During an assessment visit to Akwa Ibom State in 2006, Jhpiego found that health care providers were unfamiliar with intermittent preventive treatment of malaria for pregnant women (IPTp). They also did not have stocks of insecticide-treated bed nets (ITNs) to give to pregnant women and children. Attendance at local government area (LGA) antenatal care (ANC) clinics, where IPTp and ITNs should have been available, was less than 20% of pregnant women in the area. Community members complained of poor-quality ANC services. Finally, the ANC staff had not been trained in malaria in pregnancy (MIP) control as part of ANC services.
Fortunately, the ExxonMobil Foundation provided Jhpiego with support to address these gaps in MIP services. Intervention started in 2007 with a detailed needs assessment. Four LGAs and 15 primary care health facilities (PHCs) and their surrounding communities were chosen for interventions to improve MIP services. Twelve PHCs in three other LGAs were chosen as control communities. Staff in all seven LGAs and 27 PHCs received supplies of sulfadoxine-pyrimethamine for IPTp and basic MIP training from a team of core trainers that Jhpiego formed from among State Ministry of Health and partner organizations so they would start off on even footing.
The intervention LGAs received two additional inputs. Staff were trained to use Jhpiego’s performance quality improvement tool, Standards-Based Management and Recognition. Staff were also trained in community mobilization including how to implement the community-directed interventions (CDI) approach that the African Program for Onchocerciasis Control had found so successful. CDI links communities and clinics in the provision of basic health commodities, health education and referral. Jhpiego used CDI to extend the provision of MIP services through community-directed distributors (CDDs) who were selected by their kin groups and trained and supervised by the PHC staff.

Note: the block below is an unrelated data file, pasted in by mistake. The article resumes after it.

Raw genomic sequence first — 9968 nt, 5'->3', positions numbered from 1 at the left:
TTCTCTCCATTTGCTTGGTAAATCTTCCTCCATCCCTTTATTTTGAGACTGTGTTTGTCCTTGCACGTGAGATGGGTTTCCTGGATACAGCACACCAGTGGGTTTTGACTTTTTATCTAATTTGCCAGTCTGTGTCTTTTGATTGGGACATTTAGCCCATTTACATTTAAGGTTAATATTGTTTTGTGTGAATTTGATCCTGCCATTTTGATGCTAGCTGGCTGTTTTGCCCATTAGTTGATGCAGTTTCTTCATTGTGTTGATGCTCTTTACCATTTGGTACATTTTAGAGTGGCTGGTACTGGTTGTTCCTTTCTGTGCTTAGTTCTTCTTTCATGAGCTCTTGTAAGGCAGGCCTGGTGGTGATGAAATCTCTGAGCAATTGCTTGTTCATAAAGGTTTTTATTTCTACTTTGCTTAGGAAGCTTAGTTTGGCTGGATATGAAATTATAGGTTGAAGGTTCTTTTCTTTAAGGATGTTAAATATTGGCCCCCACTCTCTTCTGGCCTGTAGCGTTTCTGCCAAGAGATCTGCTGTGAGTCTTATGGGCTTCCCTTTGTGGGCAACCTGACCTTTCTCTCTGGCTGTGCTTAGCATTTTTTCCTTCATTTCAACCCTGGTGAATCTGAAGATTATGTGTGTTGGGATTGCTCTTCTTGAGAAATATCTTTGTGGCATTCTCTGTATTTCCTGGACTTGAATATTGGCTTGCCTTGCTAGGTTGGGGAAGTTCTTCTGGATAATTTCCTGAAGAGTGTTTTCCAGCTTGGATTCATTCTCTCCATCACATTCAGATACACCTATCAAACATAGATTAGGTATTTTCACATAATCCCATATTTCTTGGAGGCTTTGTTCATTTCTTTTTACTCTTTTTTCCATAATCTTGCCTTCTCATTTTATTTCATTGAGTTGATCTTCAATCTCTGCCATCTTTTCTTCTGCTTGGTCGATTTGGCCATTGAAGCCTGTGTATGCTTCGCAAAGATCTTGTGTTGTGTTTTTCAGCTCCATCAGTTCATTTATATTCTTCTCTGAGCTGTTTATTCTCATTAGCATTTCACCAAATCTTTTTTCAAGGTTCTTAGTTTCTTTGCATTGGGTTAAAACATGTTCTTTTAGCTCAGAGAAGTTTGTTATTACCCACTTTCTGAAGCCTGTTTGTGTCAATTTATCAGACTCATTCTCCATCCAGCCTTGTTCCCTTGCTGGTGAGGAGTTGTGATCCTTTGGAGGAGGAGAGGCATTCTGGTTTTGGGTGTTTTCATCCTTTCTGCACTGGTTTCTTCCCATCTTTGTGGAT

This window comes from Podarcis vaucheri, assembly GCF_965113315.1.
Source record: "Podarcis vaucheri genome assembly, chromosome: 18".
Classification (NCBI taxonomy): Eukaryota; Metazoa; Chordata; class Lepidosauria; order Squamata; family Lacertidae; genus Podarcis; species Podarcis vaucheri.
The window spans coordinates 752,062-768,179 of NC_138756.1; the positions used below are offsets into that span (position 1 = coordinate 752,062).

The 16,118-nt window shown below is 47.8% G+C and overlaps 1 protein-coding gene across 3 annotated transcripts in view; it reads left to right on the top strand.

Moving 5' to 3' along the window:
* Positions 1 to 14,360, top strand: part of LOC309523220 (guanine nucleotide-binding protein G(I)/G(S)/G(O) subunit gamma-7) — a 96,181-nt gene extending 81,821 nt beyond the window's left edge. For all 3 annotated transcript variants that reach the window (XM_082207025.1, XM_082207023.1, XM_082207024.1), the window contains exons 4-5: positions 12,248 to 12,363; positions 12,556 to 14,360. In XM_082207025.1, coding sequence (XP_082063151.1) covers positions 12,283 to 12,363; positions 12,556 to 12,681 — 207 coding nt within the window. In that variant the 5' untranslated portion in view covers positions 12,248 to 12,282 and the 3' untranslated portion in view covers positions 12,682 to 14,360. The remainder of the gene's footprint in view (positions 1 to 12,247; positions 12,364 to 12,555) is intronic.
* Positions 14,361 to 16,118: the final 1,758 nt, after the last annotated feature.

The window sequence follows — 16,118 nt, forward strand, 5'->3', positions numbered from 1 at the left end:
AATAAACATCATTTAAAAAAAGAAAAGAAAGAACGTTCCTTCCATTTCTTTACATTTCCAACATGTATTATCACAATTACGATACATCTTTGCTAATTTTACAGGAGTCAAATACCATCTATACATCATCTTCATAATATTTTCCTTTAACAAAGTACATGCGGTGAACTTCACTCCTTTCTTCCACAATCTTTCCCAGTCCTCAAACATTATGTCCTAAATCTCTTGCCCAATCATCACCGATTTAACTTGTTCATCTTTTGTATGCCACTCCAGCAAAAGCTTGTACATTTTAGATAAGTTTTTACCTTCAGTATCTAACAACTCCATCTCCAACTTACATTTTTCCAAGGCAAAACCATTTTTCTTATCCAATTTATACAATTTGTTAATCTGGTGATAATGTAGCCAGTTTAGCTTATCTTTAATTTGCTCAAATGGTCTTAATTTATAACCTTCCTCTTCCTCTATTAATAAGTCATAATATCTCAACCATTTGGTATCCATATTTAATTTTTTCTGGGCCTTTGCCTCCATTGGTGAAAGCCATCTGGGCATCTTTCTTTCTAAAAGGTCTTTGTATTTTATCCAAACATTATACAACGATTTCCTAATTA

Over the intervention period, 734 CDDs were trained and given kits containing sulfadoxine-pyrimethamine for IPTp, record books and health education materials. CDDs also distributed ITNs, as they became available, to pregnant women. They referred pregnant women to ANC to receive all the other basic ANC services such as additional doses of IPTp, blood pressure monitoring and tetanus toxoid immunization. Over the course of the project, 368 PHC staff trained in MIP and 43 state and local government core trainers were put in place, and 28,000 pregnant women received IPTp from ANC clinics and CDDs.
Baseline (2007) and endline (2010) surveys compared the effect of the MIP interventions. At baseline the two areas were similar in terms of coverage with the required two doses of IPTp: 28% for women who were recently pregnant in the intervention area and 32% in the control. Two years later, 77% of intervention area women had received IPTp twice compared to 50% in the control area (see figure below).
Percentage of Women Taking Two Doses of IPTp: Baseline and Control
In addition, ITN use by these recently pregnant women increased from 44% and 46% in the intervention and control areas at baseline to 73% and 58% respectively. Contrary to concerns that community service delivery might detract from ANC attendance, ANC registration at LGA clinics increased from 75% to 86% in the intervention area while it decreased slightly from 88% to 79% in the control communities.
The Akwa Ibom project marks an important demonstration that NGOs, private corporations, communities and state and local governments can work together to scale up malaria services close to the people who need them. The CDI approach that links communities and clinics can now add MIP control to its successes in efforts to eliminate other tropical diseases.